He singled out an especially fine black stallion thatalready had a saddle on its back and a bridle with reins. He began tracking the animal across the plains. For some time he stalked the beast, approaching close but not too close and uttering soft sounds to calm the creature. The horse veered to the west and remained on the perimeter of camp until the two of them came to a stream. Ishkur had a piece of luck when the animal plodded into the water and stopped to drink. One more moment of drinking, and Ishkur actually managed to approach the horse. The beast stared out quizically at him. Generally, the horse did not like orcs, but this particular orc seemed quieter and gentler than others he had seen on the plantations. He was certainly no worse than many of the slavers. The horse raised his head, whinnied a welcome, and let Ishkur come over and mount up on his back without too much of a fuss.

Proudly mounted on the beast whom he named Thunderclap in honor of the great noise in the sky, Ishkur decided that he would not do any more raiding tonight and instead would head back to his own camp. There would be no more horseflesh for dinner, but he could be content eating some of the food that the women had given him. He was about to turn around and gallop off towards the east and south when something unexpected caught his eye. He stared and stared again. There were a three men standing by the steam. Ishkur wondered what they were doing way out here on the backside of the camp. It looked as if they were up to some kind of mischief. He stared closer at the men. One was nothing special and one was very tall but old wearing a brown robe. He could run the two of them down in a minute and briefly considered doing this for a little fun. But when he looked at the third figure, all thoughts of swordplay left his mind.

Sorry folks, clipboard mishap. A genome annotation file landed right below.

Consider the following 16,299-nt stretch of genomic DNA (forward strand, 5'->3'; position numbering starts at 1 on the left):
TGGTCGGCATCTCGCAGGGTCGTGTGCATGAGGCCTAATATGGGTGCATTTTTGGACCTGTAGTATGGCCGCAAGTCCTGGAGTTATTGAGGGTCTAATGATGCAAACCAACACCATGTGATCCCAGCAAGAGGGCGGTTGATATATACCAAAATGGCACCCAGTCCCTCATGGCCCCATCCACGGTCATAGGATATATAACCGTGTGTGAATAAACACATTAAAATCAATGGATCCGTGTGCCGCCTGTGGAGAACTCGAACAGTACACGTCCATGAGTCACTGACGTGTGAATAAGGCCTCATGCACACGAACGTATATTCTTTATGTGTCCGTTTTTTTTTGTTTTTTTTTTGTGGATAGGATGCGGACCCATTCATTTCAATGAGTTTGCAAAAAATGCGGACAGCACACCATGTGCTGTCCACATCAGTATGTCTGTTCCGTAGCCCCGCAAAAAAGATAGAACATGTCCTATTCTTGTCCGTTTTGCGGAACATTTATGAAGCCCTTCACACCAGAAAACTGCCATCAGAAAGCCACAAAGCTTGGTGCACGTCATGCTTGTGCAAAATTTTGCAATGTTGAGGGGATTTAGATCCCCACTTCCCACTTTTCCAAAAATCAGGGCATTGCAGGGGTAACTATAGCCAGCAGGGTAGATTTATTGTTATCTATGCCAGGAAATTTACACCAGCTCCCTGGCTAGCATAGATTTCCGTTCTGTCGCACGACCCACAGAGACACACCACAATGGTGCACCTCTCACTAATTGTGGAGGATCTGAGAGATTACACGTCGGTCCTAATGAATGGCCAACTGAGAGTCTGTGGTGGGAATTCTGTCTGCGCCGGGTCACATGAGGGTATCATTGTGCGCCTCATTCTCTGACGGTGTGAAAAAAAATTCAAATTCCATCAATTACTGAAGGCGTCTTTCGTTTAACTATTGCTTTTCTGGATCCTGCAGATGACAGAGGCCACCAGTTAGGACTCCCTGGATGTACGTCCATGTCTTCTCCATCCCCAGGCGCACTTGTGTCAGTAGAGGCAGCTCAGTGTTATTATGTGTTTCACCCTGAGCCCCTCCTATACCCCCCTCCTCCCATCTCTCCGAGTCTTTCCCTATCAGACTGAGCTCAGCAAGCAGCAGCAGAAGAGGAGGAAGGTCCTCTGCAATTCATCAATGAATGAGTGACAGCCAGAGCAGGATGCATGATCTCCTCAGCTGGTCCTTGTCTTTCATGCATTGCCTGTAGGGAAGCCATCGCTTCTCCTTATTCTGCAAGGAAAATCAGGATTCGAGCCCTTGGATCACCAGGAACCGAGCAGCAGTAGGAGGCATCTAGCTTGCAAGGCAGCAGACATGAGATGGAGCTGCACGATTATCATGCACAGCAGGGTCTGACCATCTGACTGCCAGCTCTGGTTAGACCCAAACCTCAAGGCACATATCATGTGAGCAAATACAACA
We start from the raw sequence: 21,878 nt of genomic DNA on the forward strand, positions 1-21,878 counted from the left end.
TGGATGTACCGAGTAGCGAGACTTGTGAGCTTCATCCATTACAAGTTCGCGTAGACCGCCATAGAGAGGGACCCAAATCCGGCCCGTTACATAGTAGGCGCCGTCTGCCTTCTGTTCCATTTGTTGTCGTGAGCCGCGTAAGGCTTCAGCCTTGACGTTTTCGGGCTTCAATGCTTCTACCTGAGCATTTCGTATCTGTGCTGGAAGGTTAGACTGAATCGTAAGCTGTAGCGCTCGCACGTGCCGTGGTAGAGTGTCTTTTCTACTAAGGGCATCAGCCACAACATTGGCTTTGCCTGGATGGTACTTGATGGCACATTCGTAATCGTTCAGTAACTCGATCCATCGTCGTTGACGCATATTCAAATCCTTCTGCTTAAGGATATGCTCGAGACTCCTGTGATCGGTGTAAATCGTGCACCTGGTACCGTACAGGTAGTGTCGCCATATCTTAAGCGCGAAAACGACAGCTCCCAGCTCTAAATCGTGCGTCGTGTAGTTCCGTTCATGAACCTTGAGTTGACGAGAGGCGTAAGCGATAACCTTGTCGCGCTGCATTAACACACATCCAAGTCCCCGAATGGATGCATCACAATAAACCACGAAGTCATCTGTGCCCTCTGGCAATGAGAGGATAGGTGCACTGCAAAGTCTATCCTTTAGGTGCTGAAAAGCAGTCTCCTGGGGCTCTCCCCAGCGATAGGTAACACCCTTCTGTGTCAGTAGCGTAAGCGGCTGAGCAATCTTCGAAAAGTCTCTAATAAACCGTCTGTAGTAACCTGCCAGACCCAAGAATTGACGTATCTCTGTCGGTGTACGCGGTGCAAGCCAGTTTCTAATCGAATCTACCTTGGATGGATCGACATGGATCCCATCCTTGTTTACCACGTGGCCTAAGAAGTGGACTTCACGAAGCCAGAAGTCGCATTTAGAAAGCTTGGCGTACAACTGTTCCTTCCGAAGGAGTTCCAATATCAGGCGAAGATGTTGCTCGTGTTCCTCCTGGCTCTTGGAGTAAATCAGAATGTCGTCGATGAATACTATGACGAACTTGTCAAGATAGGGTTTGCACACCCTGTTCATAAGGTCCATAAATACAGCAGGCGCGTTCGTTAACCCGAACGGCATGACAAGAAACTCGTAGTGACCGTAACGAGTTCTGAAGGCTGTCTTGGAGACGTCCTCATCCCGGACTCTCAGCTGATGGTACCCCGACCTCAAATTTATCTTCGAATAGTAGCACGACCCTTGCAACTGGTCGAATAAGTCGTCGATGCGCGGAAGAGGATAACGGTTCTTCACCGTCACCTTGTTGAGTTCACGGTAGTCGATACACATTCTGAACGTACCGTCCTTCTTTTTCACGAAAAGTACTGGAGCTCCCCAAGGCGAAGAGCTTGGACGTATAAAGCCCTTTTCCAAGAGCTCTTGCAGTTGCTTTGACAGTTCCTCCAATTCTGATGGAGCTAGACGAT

It was an Elf. It was definitely an Elf. Ishkur's skin tingled unpleasantly at the thought of being so close to an Elf. Orcs hated Elves with a passion and Ishkur was no exception. Ishkur wondered if this was the only Elf around or if there were more. He should get back and tell Gwerr about the Elf but first he wanted to take a closer look to see if there were any others in the vicinity. After dismounting the horse, he led him forward by the reins and stayed within the cover of the bushes until he was close enough to make out the Elf's face. As Ishkur's eyes fixed on the Elf, his stomach dropped down to his toes. A chill spread through his entire body. There were no other Elves in the area, but he was certain he had seen this Elf before a very, very long time ago. He did not know where or when.

There was a lot about his early life that Ishkur could not remember. The first thing he could recall was being brought up in front of Morgoth and bowing down on bended knee swearing allegiance to the Dark Shadow. That was his life. It was who he was. Whatever he was before that moment was all gone. But a little voice whispered in his head that this Elf had something to do with that earlier period he could not remember. Part of Ishkur wanted to run up and take the Elf's head off his shoulders. The other part wanted to approach the Elf and see if he might possibly recognize him. Mostly, he wanted to get away from the Elf and from that place and never see him again. Ishkur remounted and let out a fierce battle cry, kicked the horse in the flanks and took off at a gallop with no idea of where he was going.

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Old 09-09-2006, 07:44 PM   #170
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Carl

Carl became anxious as the shouts of men could be heard closer now, and still Kwell had not followed Azhar into the water, but hesitated watching her disappear gracefully under its surface, staring. The hobbit had to do something to move this boy on, but wasn’t sure just how to go about it. Kwell seemed beyond his ken, and all the ideas that sprang to the hobbit’s mind didn’t apply where there was no home, and probably no family to return to.